The problem is, the Buccaneers will play three straight games in the season's first half against teams that are coming off byes or Thursday-game-related mini-byes. That stretch includes the Week Six game against Green Bay, the Week Seven game in Las Vegas and the Week Eight Monday-nighter in New York. The Buccaneers have a Thursday night game of their own in Week Five but get no extra rest-day benefit compared to their opponent because the Packers have a complete bye that same week.

Pro: Possible Week 15 Saturday Game Means Even More Exposure

For a second straight year, the NFL has identified a handful of late-season games as potential Saturday showcases. And, for a second straight year, a Buccaneers game is in that group.

The league had one Saturday-Sunday flex weekend in 2019 but they've expanded that to two in 2020, with a list of five possible games each to move in Weeks 15 and 16. Tampa Bay's contest at Detroit in Week 15 is currently set for either Saturday, December 26 or Sunday, December 27. The other four to-be-determined games from that weekend are 49ers at Cardinals, Broncos at Chargers, Dolphins at Raiders and Browns at Jets. The NFL will eventually put either two or three of those five games on Saturday, based on the standings and the most attractive matchups.

Given the clear draw that is Tom Brady, if the Buccaneers are in the playoff race in late December there's a good chance they'll get one of those Sunday slots. Two of those three games will be carried on NFL Network and the third will be streamed by Amazon, though all three will also be shown on Fox in the teams' local markets. Thus the Buccaneers could end up with a sixth regular-season game in front of a national audience.

Con: A Saturday Game in Week 16 Would Mean Holiday Travel

This is a relatively minor concern, but any players or coaches hoping to celebrate Christmas Day with their families would need to get up early that morning. If the Buccaneers have a game in Detroit on December 26 that means they will need to make the flight to Michigan on the 25th. Buccaneer road trips typically begin early in the afternoon of the day before the game.

Pro: No Cold Weather Concerns

Before the NFL released its schedule last week, there remained the possibility that the Buccaneers could find themselves playing up to half their road schedule in wintry (or at least cold) conditions. Now, not so much.

The away games that had the best chance of exposing the Bucs to cold weather were Denver, Chicago and Carolina. In addition, while Las Vegas is generally pleasant during the day even in November and December the desert temperatures can fall into the 20s or 30s at night. And the Buccaneers and Raiders are in fact scheduled to play a night game.

Well, the Denver trip is in September and Chicago shouldn't be too bad on November 8, even in a night game. The Giants game is November 2, and it is a night game so this one could get a little chilly but probably won't be too bad. The last and maybe best chance for the Bucs to play in cold weather will be at Carolina on November 15, but Charlotte will likely not be too cold in Week 10. The Buccaneers last two road games, at Atlanta and Detroit, will be played in domed stadiums.

Con: Late-Season Turf Games for Tired Legs

The Buccaneers went to Detroit last December and came back two receivers down. Both Chris Godwin and Scotty Miller suffered season-ending hamstring injuries in that contest. The Bucs head back to Motown this coming December and hope to avoid a repeat of the injury bug.

There's no reason to believe that playing on artificial turf in Ford Field had anything to do with the injuries to Godwin or Miller. Just the week before, Mike Evans ended his season with a hamstring injury playing on the grass at Raymond James Stadium. That said, turf is generally considered to be more taxing on players' legs than grass. The Buccaneers last two road games – as noted above, a trip to Atlanta comes right before the one to Detroit – will both be on turf. If there are players with tired legs near the end of the season, those trips won't be ideal. Again, though, this is a very minor concern overall.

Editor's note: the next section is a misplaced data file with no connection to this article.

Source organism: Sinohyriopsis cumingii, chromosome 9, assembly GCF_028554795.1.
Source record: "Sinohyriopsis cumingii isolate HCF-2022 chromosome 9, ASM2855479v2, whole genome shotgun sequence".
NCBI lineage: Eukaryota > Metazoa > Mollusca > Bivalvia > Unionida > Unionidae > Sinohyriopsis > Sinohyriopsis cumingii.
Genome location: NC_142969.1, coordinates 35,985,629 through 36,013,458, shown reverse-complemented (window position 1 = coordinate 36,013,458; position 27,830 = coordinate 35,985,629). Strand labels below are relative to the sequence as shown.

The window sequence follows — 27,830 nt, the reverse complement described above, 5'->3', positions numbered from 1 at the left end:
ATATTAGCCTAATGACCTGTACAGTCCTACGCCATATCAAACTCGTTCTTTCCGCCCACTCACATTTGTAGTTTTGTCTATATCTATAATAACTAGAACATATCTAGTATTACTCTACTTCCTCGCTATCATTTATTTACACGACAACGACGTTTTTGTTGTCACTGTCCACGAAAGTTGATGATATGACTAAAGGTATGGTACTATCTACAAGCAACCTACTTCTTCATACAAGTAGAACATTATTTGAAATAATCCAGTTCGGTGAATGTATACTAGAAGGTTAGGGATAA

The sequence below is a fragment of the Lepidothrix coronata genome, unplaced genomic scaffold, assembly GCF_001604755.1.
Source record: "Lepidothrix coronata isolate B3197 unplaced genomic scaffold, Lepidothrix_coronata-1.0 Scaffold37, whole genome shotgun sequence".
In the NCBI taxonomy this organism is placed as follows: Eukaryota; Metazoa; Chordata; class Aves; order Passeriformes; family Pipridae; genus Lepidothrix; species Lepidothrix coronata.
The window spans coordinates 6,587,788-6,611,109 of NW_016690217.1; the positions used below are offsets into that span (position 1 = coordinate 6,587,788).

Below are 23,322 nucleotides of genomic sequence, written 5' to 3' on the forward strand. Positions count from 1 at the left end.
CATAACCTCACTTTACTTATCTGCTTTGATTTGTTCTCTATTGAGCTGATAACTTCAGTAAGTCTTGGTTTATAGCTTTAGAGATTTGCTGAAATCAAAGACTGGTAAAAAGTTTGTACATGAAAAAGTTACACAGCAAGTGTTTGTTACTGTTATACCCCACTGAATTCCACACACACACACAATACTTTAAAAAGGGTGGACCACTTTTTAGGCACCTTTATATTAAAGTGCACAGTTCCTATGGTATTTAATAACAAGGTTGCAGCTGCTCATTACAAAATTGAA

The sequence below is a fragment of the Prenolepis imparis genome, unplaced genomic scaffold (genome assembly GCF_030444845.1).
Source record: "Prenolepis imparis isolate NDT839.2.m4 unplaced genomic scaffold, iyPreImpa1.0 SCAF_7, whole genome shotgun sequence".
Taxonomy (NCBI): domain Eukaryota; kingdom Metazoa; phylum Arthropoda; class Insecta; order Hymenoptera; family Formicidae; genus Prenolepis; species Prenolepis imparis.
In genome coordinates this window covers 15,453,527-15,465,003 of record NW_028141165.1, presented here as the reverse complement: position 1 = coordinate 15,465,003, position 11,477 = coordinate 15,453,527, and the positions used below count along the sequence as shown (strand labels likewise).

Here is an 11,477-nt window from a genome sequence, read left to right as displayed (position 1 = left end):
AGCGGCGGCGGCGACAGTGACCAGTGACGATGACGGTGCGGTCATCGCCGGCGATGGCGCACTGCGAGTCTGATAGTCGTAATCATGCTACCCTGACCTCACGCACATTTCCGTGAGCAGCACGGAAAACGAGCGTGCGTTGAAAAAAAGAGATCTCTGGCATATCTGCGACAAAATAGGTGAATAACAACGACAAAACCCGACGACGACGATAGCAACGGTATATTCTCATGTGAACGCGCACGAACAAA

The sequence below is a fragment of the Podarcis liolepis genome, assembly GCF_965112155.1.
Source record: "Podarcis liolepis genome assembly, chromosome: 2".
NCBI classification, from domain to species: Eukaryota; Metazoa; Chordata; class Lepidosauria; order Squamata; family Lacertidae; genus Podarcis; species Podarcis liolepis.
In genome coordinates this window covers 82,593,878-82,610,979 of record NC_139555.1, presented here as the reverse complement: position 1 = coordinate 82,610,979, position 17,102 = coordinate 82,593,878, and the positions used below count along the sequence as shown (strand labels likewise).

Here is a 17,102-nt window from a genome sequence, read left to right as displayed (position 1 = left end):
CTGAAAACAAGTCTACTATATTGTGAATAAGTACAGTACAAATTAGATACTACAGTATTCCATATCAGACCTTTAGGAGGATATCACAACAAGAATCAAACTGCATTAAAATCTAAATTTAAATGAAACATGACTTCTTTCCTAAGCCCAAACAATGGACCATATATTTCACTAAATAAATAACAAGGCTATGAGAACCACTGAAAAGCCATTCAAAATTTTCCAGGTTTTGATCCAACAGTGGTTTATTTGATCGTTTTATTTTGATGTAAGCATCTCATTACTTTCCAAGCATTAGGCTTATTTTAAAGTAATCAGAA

Pro: Significantly Fewer Travel Miles and the Latest Possible Bye

With trips to London, Los Angeles, Seattle and Detroit last year, the Buccaneers logged more than 20,000 air miles during the regular season in 2019. Thanks to the contest in London against Carolina being considered a home game for Tampa Bay, the Bucs also had a stretch of 49 straight days in which they did not play a game in Tampa.

The Buccaneers' total travel mileage drops to closer to 15,000 in 2020. The trips to Las Vegas and Denver will still be in the range of four-hour flights but there are no West Coast or international games on the schedule.

Oh, and the Bucs' bye falls in Week 13, the latest it possibly could in 2020. All 32 teams will be playing in Weeks 14-17. As noted above, Tampa Bay has four home games, that bye and just two road trips in the last seven weeks of the season. One of those trips is the team's shortest of the year, to Atlanta. This should help keep Bucs players a little more fresh in the stretch drive.

Con: Those Final Six Games Only Include One NFC South Opponent

That's a bit misleading because two of Tampa Bay's last three contests are against the Atlanta Falcons, and that could be very useful if the Buccaneers are vying with Atlanta for the division title. However, the Buccaneers will be done with both the New Orleans Saints and Carolina Panthers by Week 10. There will be no head-to-head opportunities to make up ground or widen a lead against the Saints or the Panthers after Thanksgiving. The Saints have won the division the last three years and will likely be considered favorites heading into 2020 but they will have played both of their games against the Bucs by Week Nine.

This is exactly the second year in a row in which the Bucs will have crossed off two of their three division opponents within the season's first 10 games. In fact, the Buccaneers only had one intra-division game in the final six games last year, finishing at home against Atlanta. It's not a common schedule feature, though; before last year it had most recently happened to Tampa Bay in 2006.